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BP Gulf oil spill: Congress zeroes in on federal oversight

Was the government adequately monitoring the drilling by the Deepwater Horizon? Is the government too cozy with the industry it's regulating? Lawmakers of both parties want answers following the Gulf oil spill.

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Protestors stood behind Interior Secretary Ken Salazar as he testified Thursday before the House Interior subcommittee hearing on the ongoing response and environmental impacts of the BP oil spill.

Manuel Balce Ceneta/AP

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Congress is turning its focus to the federal government’s oversight of the offshore oil industry and Uncle Sam’s response to the BP Gulf oil spill.

Was the government adequately monitoring the drilling by the Deepwater Horizon? Is the government too cozy with the industry it is regulating? And, what new laws need to be passed to give the public confidence in deep water drilling? These are just a few of the questions Congress has asked in the last two days as it held hearings with Department of the Interior Secretary Ken Salazar and other officials.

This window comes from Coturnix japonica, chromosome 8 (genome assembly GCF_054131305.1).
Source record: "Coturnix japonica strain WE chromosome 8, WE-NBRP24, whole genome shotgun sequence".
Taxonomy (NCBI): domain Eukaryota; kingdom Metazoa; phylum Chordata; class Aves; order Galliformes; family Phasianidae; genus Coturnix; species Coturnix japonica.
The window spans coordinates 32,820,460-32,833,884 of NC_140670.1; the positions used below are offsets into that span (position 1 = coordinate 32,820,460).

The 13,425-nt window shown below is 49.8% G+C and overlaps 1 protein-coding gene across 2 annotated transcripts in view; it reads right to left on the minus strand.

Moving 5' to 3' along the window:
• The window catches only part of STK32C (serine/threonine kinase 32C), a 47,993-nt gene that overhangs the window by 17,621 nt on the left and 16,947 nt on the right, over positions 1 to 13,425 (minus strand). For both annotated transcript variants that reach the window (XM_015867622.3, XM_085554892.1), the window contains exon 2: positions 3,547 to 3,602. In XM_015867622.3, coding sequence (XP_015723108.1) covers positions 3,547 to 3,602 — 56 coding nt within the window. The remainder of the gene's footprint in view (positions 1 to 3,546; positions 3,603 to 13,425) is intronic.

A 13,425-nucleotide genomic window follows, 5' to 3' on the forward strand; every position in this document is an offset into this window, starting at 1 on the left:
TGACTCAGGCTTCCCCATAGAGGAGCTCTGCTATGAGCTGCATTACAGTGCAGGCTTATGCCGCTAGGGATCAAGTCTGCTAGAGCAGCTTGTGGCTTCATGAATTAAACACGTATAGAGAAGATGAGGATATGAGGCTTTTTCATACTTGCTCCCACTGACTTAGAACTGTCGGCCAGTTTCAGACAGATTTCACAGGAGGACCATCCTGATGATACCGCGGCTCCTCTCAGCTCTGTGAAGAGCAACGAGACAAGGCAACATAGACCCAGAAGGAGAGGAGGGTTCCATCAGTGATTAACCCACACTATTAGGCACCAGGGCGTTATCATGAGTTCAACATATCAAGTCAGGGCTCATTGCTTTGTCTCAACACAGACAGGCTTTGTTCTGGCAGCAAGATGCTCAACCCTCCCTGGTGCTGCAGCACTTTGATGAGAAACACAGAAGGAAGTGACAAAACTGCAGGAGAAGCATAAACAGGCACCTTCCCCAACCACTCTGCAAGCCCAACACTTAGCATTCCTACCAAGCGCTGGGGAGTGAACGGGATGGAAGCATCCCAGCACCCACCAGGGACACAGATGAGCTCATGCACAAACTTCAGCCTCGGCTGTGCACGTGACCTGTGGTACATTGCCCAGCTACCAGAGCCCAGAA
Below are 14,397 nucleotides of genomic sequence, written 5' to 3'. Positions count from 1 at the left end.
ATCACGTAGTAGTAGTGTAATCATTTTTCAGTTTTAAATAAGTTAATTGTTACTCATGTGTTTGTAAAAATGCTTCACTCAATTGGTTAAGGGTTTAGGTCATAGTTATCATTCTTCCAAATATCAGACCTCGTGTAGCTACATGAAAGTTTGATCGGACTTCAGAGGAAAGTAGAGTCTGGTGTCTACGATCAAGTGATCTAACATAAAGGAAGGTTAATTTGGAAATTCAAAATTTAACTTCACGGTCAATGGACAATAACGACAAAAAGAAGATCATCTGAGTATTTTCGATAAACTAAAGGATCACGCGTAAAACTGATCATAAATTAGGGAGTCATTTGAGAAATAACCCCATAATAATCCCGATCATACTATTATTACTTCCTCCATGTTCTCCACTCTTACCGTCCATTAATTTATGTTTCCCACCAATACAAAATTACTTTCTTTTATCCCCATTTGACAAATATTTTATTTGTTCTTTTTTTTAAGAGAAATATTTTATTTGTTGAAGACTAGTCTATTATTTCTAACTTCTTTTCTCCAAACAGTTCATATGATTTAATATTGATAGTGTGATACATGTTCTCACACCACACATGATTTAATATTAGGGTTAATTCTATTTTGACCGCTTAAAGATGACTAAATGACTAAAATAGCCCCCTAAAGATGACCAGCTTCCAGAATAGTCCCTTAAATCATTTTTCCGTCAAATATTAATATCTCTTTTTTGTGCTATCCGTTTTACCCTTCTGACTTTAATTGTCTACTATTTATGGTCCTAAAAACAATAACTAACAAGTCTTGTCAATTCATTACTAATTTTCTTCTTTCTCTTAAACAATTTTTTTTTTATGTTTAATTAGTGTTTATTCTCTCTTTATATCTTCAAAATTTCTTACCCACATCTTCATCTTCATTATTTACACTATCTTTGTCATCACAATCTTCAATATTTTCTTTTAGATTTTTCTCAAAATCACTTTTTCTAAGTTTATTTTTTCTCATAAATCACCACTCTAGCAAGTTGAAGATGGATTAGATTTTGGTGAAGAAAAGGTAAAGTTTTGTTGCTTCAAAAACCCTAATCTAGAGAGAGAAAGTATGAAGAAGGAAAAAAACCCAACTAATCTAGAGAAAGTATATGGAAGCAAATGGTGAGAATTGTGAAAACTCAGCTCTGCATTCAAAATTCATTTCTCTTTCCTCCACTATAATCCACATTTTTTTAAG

During the hearings, Mr. Salazar has tried to tell Congress the Obama administration has a new “arms length” approach to the oil industry. And, on Thursday, the Department of the Interior announced that S. Elizabeth Birnbaum, the director of the embattled Minerals Management Service (MMS) had resigned.

IN PICTURES: Louisiana oil spill

During the hearings, Obama administration officials have had to listen to many frustrated members of Congress. Representatives from Louisiana want to know why it has taken so long to get federal approval to build berms to try to protect the marshes and beaches. One Congressman, Louie Gohmert (R) from Texas wanted to know why the department had not supplied requested information from eight months ago. And, even Democrats expressed exasperation.

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